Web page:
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Screening of some savannah plants for antiretroviral (ANTI-HIV) activity

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Retrovirology20096 (Suppl 2) :P25

  • Published:


  • Zidovudine
  • Human Lymphocyte
  • Acquire Immunodeficiency Syndrome
  • Strong Belief
  • Good Drug

Available data showed that there is at present a need for an increasing research momentum towards the discovery of an anti-retroviral drug, which could be used in the treatment and control of the most deadly disease, such as Acquired Immunodeficiency Syndrome (AIDS). Currently, Zidovudine (AZT), tamivudine (3Tc) and dideoxyinosine (ddI) are the most commonly employed drugs but with a minimal level of success. None of these available orthodox drugs for the treatment of this epidemic around the globe has so far provided the needed property of a good drug. These drugs are very expensive and beyond the reach of the average HIV patient in addition to their being very toxic in nature. There is a strong belief in the scientific community, that the active agent, which could successfully combat the HIV/AIDS virus, might be contained in medicinal plants. It is view that such isolate(s) will be safe and cheap to the average AIDS patient. This research is aimed at investigating whether the extracts from some suspected ethnomedicinal savannah plants possess any antiretroviral activity. Such plants would include Ceratotheca sesamoides, Amaranthus viridis, Senna occidentalis, Cassia singuena, Solanum americanum, Momordica balsaminia, Jatropha curcas, Vernonia amygdalina, Leptademia hastate, and Cassia tora. The plants extracts would be administered to HIV infected laboratory cultured human lymphocytes with a view to elucidating their potency and efficacy as candidates worthy of repute for further toxicological research towards the treatment of the disease.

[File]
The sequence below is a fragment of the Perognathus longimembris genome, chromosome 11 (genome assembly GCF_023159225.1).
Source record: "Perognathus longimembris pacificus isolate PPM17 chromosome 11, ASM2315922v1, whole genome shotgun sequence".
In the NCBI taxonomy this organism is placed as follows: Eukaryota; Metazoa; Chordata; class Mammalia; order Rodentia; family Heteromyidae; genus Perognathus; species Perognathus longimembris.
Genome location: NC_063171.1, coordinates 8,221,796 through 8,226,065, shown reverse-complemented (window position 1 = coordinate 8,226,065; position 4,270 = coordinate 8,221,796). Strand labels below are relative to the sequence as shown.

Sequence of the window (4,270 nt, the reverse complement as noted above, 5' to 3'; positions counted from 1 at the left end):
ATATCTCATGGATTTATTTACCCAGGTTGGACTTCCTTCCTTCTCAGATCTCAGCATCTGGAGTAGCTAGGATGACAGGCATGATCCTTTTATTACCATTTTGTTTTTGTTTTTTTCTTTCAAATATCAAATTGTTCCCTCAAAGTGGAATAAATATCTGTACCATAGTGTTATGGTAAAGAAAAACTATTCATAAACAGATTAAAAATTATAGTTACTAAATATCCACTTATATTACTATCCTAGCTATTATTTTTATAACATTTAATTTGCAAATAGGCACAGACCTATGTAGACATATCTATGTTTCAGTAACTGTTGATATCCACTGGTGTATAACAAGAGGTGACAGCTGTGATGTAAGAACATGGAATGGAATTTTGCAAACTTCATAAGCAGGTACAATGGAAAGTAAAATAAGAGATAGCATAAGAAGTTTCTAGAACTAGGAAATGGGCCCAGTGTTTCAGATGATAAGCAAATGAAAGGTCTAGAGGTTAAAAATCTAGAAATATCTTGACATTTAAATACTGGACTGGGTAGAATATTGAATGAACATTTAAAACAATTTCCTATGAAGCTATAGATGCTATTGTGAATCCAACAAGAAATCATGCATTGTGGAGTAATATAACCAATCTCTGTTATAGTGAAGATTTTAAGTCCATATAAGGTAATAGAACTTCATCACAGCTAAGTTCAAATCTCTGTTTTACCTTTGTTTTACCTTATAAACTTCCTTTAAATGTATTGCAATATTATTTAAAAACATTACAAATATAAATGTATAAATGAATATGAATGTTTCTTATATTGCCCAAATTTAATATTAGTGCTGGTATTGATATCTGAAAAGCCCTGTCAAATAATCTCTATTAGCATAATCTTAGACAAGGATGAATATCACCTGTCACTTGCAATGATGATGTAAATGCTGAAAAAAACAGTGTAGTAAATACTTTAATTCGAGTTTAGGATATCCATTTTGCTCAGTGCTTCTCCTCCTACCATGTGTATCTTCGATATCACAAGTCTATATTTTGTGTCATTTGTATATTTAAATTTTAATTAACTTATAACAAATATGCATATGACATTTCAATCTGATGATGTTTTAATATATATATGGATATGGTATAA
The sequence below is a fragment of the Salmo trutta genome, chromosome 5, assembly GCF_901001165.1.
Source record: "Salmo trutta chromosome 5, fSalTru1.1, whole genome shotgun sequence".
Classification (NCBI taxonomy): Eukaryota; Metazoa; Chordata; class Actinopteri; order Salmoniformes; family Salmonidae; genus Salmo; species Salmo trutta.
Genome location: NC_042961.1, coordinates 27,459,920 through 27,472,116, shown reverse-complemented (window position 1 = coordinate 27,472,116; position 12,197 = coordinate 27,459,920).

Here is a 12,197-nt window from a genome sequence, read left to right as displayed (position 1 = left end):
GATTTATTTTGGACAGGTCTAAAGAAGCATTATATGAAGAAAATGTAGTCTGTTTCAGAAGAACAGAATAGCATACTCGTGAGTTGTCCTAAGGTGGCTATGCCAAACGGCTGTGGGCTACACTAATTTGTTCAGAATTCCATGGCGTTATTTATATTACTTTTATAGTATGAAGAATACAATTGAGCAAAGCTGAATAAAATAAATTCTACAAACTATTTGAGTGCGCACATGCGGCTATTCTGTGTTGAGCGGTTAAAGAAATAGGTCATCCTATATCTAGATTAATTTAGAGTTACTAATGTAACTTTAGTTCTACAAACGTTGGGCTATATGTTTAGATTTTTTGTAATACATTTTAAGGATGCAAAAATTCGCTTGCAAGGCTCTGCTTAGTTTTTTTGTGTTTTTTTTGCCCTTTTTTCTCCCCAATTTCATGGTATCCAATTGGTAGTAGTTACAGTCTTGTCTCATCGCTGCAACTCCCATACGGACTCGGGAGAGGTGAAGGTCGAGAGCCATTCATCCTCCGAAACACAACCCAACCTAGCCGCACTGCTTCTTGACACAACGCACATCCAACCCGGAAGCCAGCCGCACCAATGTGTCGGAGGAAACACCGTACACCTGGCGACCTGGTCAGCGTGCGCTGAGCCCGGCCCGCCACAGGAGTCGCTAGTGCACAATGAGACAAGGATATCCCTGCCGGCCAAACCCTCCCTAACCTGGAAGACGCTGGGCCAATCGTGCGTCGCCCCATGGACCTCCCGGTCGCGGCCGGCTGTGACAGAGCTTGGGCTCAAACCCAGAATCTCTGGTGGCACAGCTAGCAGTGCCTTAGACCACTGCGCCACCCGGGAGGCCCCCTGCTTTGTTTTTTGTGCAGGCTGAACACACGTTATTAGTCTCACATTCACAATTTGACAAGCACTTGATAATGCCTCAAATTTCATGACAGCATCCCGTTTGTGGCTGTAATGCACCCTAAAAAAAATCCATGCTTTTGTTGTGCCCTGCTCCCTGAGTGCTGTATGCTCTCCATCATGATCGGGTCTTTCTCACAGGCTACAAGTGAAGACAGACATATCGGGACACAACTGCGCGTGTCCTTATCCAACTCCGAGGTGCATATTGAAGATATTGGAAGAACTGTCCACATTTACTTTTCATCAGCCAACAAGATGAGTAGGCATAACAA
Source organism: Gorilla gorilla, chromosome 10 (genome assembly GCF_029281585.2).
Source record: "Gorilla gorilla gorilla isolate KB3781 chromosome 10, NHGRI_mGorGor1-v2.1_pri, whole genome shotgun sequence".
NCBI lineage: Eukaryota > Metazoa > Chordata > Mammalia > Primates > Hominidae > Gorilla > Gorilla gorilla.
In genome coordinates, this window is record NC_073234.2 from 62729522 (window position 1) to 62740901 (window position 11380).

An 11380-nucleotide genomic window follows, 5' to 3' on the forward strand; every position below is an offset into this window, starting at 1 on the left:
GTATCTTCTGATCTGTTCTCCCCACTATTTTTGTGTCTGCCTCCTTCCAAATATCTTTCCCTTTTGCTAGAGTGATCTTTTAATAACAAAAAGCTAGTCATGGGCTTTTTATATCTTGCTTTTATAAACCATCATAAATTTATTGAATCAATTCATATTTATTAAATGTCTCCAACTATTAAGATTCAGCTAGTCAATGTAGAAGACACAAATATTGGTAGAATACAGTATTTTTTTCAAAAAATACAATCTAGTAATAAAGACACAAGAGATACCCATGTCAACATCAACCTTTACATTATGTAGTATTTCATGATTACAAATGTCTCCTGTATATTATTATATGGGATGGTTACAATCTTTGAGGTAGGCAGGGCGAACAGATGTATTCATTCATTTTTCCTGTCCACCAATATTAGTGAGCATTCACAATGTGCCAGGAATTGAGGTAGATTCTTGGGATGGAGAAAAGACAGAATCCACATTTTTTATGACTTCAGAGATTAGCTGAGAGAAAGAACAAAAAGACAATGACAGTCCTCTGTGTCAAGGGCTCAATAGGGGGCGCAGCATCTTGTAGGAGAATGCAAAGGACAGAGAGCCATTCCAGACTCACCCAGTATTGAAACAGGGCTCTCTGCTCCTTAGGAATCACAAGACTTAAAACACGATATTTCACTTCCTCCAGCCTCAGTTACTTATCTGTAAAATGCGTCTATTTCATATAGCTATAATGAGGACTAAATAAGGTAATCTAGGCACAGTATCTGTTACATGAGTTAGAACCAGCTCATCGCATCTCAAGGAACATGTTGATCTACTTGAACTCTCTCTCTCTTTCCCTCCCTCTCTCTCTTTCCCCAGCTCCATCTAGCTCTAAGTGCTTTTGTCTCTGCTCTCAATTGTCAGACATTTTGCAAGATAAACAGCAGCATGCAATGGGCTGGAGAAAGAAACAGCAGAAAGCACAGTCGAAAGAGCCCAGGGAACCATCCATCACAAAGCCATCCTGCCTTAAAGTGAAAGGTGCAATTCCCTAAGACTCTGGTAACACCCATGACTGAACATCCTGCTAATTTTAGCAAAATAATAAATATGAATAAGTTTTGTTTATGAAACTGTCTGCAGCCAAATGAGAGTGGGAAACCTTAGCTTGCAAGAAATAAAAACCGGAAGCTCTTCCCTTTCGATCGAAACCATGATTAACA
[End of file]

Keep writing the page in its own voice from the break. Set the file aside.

Authors’ Affiliations

Department of Biological Sciences, Bayero University, P.M.B. 3011, Kano, Nigeria
Department of Pure and Industrial Chemistry, Bayero University, P.M.B. 3011, Kano, Nigeria
Department of Human Anatomy, Faculty of Medicine, Bayero University, P.M.B. 3011, Kano, Nigeria


© Mukhtar et al; licensee BioMed Central Ltd. 2009

This article is published under license to BioMed Central Ltd.